* * *

The contributions to Inaesthetics-3 touch upon this uncertainty relation of economics and chrematistics from different perspectives and in a variety of registers—philosophical, economic, sociological, poetic, artistic. The question they all have in common concerns the conditions that make the creatio ex nihilo of financial capitalism possible, and the role that “money generating money” (Karl Marx), the “great leveler of all things” (Aristotle), plays in the devastation of society that entails31—especially in the course of the most recent potentiations32 of monetary abstraction, which give their blessing to a global economic flattening of real economic activity.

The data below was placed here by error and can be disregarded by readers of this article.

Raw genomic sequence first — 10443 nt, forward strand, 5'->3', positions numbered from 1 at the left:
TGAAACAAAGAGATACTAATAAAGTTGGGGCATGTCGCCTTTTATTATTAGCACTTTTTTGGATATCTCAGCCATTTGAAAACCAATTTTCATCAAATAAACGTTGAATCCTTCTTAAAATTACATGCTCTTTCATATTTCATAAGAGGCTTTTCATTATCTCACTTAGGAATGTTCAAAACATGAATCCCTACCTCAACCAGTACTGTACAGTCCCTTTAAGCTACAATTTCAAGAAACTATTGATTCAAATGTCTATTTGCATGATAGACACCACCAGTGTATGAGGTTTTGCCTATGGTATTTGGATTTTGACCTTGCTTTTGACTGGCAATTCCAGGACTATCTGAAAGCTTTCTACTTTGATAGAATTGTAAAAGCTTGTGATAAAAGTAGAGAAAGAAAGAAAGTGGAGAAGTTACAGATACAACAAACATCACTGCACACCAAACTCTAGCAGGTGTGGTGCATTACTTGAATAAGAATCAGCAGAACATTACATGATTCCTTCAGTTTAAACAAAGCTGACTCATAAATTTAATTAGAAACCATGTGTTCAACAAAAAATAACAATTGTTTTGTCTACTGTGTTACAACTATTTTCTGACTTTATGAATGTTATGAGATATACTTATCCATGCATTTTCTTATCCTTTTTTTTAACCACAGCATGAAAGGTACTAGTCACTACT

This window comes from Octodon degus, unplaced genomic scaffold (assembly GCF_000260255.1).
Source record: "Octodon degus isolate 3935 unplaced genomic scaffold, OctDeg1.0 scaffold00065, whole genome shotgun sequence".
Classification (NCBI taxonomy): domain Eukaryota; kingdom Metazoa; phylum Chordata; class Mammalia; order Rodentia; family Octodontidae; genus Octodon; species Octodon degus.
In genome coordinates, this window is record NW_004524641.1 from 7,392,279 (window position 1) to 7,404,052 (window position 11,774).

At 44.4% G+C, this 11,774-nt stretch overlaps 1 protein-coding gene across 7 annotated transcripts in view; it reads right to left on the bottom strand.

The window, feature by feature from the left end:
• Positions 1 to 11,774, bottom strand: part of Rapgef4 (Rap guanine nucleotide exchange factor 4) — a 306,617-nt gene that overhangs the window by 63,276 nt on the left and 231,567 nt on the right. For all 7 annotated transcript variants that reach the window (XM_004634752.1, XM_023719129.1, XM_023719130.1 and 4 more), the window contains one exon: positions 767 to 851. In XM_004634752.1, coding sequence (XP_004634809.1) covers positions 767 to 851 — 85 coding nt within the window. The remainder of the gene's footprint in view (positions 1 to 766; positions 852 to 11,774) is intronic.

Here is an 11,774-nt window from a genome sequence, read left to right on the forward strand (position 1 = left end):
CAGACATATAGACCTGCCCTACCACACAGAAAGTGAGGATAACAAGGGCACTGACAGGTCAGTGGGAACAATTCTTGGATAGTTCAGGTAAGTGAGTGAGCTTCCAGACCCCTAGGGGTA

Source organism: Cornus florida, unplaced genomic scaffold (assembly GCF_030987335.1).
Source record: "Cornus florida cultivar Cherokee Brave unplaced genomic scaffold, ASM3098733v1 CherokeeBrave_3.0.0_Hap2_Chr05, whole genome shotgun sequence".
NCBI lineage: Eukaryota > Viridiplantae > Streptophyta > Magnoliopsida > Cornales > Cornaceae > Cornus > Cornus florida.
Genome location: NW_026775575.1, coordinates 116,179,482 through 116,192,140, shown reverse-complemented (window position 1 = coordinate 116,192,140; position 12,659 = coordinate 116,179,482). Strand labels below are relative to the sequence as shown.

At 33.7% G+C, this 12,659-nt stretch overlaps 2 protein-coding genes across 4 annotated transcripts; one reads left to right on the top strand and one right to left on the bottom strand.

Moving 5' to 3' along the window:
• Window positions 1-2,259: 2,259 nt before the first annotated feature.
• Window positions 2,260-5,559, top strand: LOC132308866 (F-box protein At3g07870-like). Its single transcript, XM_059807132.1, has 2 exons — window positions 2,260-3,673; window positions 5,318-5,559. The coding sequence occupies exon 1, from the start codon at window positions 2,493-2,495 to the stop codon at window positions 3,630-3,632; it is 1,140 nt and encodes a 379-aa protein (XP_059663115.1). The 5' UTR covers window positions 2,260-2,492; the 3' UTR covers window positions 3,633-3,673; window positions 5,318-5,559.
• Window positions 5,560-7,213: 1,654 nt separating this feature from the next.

Money is a credo behind which nothing stands but the nothing in which it originates and into which it disappears again once it loses faith, for example the faith of the so-called markets that accredits its value.33 “Money is backed solely by (the faith in) money.”34 Money is “unbacked confidence-money,”35 no more and no less than a powerfully effective “advance of nothing36—and one that is advanced for a limited time.37 The money of capitalism is “in one sense only a time given and taken back, anticipated and delayed.”38 Money transactions are time transactions, an “exchange of time, the exchange in the least possible time (‘real’ time) for the greatest possible time (‘abstract’ or lost time).”39 A monetary sign is “abstract” accumulated time, and as time stored up it may provide an advance of time, a loan of time. As credit, as credo, which is to say, ever since its invention, money has been a “bundle of time,”40 an “as-if commodity”41 that does something humans cannot (yet) do: travel through time. For most money, and financial capital in particular,42 comes from the future of anticipatory accreditations we charge to the future and redeem in advance in a creation of (un)reality based on present-day belief.